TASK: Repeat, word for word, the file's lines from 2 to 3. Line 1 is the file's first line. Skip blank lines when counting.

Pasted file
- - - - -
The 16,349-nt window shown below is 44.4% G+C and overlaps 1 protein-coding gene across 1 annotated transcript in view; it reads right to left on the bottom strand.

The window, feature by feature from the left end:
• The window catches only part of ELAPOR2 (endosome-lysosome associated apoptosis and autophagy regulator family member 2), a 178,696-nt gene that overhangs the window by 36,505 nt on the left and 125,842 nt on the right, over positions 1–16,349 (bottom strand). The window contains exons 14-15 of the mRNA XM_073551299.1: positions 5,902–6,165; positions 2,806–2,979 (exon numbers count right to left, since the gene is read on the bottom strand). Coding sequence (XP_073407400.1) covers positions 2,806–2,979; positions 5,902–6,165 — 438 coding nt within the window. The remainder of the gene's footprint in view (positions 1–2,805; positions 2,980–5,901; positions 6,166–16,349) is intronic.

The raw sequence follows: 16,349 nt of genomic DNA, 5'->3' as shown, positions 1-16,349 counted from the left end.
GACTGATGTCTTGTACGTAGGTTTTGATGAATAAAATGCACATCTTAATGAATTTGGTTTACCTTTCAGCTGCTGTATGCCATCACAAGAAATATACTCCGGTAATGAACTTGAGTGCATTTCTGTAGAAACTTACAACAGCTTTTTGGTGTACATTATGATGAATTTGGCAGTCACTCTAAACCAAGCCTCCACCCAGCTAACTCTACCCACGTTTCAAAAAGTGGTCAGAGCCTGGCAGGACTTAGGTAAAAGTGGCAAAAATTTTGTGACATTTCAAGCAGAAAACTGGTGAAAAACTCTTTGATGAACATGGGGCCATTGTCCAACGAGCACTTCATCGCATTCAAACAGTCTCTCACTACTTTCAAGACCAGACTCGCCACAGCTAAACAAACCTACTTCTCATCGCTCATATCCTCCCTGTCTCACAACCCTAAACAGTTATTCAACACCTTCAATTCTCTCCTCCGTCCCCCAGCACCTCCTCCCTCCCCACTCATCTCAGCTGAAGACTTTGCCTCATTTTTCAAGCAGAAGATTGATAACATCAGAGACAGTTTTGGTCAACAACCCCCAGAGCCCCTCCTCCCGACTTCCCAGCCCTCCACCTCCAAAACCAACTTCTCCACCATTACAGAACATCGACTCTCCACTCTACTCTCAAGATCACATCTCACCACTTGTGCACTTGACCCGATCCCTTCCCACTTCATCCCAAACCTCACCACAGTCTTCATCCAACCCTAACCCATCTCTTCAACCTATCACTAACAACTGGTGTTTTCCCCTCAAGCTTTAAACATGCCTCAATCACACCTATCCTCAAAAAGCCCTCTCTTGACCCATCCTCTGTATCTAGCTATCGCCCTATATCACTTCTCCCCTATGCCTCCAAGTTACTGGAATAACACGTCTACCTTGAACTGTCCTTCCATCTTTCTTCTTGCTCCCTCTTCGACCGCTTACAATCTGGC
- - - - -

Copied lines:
The window, feature by feature from the left end:
• The window catches only part of ELAPOR2 (endosome-lysosome associated apoptosis and autophagy regulator family member 2), a 178,696-nt gene that overhangs the window by 36,505 nt on the left and 125,842 nt on the right, over positions 1–16,349 (bottom strand). The window contains exons 14-15 of the mRNA XM_073551299.1: positions 5,902–6,165; positions 2,806–2,979 (exon numbers count right to left, since the gene is read on the bottom strand). Coding sequence (XP_073407400.1) covers positions 2,806–2,979; positions 5,902–6,165 — 438 coding nt within the window. The remainder of the gene's footprint in view (positions 1–2,805; positions 2,980–5,901; positions 6,166–16,349) is intronic.